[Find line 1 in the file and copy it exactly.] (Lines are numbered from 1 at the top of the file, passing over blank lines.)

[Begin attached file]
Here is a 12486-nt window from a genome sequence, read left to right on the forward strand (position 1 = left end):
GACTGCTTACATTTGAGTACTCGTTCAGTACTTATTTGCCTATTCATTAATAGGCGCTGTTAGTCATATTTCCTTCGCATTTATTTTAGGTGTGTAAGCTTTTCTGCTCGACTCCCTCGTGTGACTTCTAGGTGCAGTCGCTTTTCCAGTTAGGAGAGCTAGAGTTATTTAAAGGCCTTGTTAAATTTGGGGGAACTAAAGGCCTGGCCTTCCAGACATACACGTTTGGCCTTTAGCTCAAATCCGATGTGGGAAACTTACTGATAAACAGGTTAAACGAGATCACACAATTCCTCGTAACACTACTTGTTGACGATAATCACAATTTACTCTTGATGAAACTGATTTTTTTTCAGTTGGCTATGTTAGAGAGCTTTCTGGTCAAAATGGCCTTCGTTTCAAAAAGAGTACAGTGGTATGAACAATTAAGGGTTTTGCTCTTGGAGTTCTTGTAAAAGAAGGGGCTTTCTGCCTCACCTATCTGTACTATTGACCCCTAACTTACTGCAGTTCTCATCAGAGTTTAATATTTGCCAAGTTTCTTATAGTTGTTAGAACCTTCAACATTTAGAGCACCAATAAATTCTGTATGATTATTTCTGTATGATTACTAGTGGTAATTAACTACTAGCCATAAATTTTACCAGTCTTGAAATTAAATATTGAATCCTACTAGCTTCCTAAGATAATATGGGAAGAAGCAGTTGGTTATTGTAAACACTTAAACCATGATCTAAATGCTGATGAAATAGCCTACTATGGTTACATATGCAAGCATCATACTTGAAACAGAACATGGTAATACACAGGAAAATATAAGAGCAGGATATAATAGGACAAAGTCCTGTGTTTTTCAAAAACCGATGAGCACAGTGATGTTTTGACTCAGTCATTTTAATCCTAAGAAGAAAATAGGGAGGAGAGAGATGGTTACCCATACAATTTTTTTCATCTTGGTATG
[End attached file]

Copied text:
Here is a 12486-nt window from a genome sequence, read left to right on the forward strand (position 1 = left end):